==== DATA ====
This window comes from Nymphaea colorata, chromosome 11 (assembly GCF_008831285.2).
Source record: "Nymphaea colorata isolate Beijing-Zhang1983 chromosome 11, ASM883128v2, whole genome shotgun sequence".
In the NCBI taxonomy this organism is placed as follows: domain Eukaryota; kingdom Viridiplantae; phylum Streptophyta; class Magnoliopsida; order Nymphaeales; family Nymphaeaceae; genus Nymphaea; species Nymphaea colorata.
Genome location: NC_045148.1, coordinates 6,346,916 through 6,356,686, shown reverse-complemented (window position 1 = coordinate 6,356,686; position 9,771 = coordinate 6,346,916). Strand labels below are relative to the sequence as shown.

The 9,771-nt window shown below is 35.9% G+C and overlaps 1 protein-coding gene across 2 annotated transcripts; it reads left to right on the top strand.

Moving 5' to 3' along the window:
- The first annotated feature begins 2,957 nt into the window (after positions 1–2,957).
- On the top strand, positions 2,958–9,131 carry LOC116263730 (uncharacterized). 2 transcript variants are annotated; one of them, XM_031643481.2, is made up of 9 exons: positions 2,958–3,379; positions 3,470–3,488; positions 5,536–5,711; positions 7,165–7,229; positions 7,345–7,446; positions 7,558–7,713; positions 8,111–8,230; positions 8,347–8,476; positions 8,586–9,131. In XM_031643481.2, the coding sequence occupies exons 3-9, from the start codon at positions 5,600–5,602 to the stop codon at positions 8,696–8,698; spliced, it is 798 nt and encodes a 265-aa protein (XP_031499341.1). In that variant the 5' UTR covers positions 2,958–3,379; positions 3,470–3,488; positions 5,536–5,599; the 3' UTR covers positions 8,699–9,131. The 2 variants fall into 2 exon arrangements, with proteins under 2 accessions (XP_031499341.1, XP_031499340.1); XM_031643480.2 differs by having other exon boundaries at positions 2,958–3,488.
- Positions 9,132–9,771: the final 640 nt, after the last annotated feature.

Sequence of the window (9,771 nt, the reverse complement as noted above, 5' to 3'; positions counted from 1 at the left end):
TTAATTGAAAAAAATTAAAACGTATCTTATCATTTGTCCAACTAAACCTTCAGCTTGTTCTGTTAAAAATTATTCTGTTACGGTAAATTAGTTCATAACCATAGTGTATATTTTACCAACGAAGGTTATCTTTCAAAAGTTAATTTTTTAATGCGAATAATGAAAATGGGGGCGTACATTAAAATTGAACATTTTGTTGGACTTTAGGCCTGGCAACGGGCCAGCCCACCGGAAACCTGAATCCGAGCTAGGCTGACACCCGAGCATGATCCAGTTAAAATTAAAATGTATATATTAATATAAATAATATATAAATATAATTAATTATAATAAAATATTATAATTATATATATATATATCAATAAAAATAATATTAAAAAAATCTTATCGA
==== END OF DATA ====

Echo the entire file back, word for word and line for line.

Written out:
This window comes from Nymphaea colorata, chromosome 11 (assembly GCF_008831285.2).
Source record: "Nymphaea colorata isolate Beijing-Zhang1983 chromosome 11, ASM883128v2, whole genome shotgun sequence".
In the NCBI taxonomy this organism is placed as follows: domain Eukaryota; kingdom Viridiplantae; phylum Streptophyta; class Magnoliopsida; order Nymphaeales; family Nymphaeaceae; genus Nymphaea; species Nymphaea colorata.
Genome location: NC_045148.1, coordinates 6,346,916 through 6,356,686, shown reverse-complemented (window position 1 = coordinate 6,356,686; position 9,771 = coordinate 6,346,916). Strand labels below are relative to the sequence as shown.

The 9,771-nt window shown below is 35.9% G+C and overlaps 1 protein-coding gene across 2 annotated transcripts; it reads left to right on the top strand.

Moving 5' to 3' along the window:
- The first annotated feature begins 2,957 nt into the window (after positions 1–2,957).
- On the top strand, positions 2,958–9,131 carry LOC116263730 (uncharacterized). 2 transcript variants are annotated; one of them, XM_031643481.2, is made up of 9 exons: positions 2,958–3,379; positions 3,470–3,488; positions 5,536–5,711; positions 7,165–7,229; positions 7,345–7,446; positions 7,558–7,713; positions 8,111–8,230; positions 8,347–8,476; positions 8,586–9,131. In XM_031643481.2, the coding sequence occupies exons 3-9, from the start codon at positions 5,600–5,602 to the stop codon at positions 8,696–8,698; spliced, it is 798 nt and encodes a 265-aa protein (XP_031499341.1). In that variant the 5' UTR covers positions 2,958–3,379; positions 3,470–3,488; positions 5,536–5,599; the 3' UTR covers positions 8,699–9,131. The 2 variants fall into 2 exon arrangements, with proteins under 2 accessions (XP_031499341.1, XP_031499340.1); XM_031643480.2 differs by having other exon boundaries at positions 2,958–3,488.
- Positions 9,132–9,771: the final 640 nt, after the last annotated feature.

Sequence of the window (9,771 nt, the reverse complement as noted above, 5' to 3'; positions counted from 1 at the left end):
TTAATTGAAAAAAATTAAAACGTATCTTATCATTTGTCCAACTAAACCTTCAGCTTGTTCTGTTAAAAATTATTCTGTTACGGTAAATTAGTTCATAACCATAGTGTATATTTTACCAACGAAGGTTATCTTTCAAAAGTTAATTTTTTAATGCGAATAATGAAAATGGGGGCGTACATTAAAATTGAACATTTTGTTGGACTTTAGGCCTGGCAACGGGCCAGCCCACCGGAAACCTGAATCCGAGCTAGGCTGACACCCGAGCATGATCCAGTTAAAATTAAAATGTATATATTAATATAAATAATATATAAATATAATTAATTATAATAAAATATTATAATTATATATATATATATCAATAAAAATAATATTAAAAAAATCTTATCGA